One important internal contradiction of the NSF is that is always calls for risky, disruptive, unexpected ideas, but in order to be funded, those risky, disruptive, unexpected ideas have to be based on a prolonged research, backed by a long list of citations, and managed by an established PI (meaning, that if a proposal has no lengthy introduction, long list of references, and a recognisable name there is no chance it will be even red).
The problem, however, that many NSF supported initiatives have nothing to do with scientific research. For example, in a recent post the NSF praizes Dr. Viola Acoff for her work in broadening participation in STEM. What Dr. Acof does deserves all the credits and praizes without any doubts, she and many other professionals do a great and very important job in the field of education helping various categories of people to get involved into STEM education. All that work, however, has very strong social impact, but very little scientific significance. Based on its on criteria, such socially important projects should not be supported by the NSF and have to be rejected. Or, there is another option - to "dress" all social projects in a scientific suit, to make them look like a scientific research.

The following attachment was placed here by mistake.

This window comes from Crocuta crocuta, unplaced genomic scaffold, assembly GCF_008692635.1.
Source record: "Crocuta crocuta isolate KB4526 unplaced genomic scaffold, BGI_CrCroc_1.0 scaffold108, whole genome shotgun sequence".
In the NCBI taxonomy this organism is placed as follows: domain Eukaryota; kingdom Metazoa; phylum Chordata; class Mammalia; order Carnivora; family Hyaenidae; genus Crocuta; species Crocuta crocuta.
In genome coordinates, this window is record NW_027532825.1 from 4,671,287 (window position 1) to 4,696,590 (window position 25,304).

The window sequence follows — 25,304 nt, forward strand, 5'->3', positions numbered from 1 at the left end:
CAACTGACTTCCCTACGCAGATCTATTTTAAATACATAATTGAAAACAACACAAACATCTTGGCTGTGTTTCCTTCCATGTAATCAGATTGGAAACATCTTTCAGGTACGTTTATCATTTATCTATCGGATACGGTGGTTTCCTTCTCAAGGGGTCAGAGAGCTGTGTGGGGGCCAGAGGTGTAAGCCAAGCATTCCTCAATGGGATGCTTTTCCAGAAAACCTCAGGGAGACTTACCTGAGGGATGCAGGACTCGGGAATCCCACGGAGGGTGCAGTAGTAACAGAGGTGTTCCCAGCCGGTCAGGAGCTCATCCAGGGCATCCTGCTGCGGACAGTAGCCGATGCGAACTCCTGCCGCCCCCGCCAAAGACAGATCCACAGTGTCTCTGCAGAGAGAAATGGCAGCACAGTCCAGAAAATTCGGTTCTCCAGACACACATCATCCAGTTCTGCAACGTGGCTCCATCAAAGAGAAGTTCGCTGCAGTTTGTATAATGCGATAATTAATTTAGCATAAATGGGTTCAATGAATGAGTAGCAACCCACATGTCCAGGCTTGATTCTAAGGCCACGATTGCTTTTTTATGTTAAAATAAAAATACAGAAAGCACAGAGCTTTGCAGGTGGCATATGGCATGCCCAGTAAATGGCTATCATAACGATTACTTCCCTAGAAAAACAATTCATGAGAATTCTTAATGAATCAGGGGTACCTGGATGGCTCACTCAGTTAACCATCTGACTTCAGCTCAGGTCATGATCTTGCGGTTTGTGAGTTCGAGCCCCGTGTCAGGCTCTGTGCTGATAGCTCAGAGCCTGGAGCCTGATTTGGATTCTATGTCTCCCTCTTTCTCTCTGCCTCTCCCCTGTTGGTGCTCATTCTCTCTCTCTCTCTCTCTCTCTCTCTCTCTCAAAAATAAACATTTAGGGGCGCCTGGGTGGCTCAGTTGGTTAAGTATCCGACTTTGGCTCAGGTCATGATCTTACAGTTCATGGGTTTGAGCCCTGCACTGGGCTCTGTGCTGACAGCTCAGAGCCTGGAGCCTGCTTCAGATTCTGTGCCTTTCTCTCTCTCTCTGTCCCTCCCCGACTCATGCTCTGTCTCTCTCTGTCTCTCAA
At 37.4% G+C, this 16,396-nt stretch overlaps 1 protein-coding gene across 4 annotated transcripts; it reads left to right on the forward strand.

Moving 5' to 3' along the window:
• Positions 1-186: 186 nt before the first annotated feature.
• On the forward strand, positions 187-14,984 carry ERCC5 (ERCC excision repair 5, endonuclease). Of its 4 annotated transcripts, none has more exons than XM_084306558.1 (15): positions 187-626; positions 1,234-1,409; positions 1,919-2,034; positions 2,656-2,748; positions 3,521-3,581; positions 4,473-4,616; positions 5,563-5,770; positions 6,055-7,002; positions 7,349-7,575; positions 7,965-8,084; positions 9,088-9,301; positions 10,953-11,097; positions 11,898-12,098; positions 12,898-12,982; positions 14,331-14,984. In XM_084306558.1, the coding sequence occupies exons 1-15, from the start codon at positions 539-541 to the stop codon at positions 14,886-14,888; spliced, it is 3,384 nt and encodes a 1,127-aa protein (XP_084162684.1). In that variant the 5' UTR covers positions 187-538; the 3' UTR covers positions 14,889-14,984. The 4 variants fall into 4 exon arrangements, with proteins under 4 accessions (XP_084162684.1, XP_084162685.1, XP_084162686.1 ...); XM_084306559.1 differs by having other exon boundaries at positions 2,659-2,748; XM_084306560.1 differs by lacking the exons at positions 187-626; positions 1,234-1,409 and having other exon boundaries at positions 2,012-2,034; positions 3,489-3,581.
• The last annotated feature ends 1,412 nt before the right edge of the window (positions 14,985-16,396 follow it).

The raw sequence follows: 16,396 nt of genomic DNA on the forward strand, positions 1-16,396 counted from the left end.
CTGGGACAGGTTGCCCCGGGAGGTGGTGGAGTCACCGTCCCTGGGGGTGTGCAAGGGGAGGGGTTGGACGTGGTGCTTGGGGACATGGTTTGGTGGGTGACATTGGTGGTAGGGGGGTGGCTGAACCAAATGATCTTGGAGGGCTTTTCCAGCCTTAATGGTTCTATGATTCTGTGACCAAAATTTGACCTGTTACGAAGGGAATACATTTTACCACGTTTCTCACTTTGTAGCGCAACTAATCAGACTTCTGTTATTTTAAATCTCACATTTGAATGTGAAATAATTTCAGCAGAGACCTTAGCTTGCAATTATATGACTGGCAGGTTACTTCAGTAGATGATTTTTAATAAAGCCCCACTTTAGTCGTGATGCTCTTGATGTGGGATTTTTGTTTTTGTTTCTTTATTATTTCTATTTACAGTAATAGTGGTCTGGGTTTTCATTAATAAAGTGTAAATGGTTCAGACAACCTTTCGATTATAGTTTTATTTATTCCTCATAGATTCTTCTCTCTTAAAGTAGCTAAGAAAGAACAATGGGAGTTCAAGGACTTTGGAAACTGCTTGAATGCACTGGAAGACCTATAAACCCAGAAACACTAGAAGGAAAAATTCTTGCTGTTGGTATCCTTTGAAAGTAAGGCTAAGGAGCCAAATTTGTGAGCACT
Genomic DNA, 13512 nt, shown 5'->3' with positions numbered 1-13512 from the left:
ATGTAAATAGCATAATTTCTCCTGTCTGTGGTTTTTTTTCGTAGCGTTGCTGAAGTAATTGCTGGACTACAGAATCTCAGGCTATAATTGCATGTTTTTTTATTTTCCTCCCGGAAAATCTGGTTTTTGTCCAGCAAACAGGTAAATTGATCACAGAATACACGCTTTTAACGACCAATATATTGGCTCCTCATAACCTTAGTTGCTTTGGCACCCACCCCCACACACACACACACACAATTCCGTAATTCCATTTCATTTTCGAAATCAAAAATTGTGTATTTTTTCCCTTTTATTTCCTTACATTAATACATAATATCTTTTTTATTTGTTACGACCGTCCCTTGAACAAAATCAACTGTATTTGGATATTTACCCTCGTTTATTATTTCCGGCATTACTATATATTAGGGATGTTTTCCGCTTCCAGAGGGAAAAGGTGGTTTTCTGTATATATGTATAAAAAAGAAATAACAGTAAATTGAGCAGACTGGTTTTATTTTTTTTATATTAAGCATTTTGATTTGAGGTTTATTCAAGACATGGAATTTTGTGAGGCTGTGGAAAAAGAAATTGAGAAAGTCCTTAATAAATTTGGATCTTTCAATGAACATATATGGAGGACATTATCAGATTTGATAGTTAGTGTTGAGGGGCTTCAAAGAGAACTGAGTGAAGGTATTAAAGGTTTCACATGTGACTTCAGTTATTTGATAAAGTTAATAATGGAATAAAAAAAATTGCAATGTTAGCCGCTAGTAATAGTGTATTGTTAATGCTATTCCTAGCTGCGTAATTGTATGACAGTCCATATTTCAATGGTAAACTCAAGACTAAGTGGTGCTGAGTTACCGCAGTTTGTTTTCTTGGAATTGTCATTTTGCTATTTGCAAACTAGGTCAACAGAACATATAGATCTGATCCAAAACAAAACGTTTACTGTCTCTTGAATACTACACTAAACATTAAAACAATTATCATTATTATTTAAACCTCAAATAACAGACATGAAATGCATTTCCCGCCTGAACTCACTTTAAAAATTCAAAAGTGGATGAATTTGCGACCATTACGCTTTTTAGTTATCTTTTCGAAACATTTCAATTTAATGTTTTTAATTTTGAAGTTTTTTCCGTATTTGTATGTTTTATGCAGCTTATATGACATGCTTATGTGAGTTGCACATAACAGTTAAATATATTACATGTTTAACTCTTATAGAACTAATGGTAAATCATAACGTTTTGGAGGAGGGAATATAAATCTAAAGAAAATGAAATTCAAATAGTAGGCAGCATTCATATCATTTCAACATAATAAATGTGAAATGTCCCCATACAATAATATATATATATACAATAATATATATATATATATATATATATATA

Dr. Valentin Voroshilov
Education Advancement Professionals
The voices of my students
"The Backpack Full of Cahs": pointing at a problem, not offering a solution
Essentials of Teaching Science
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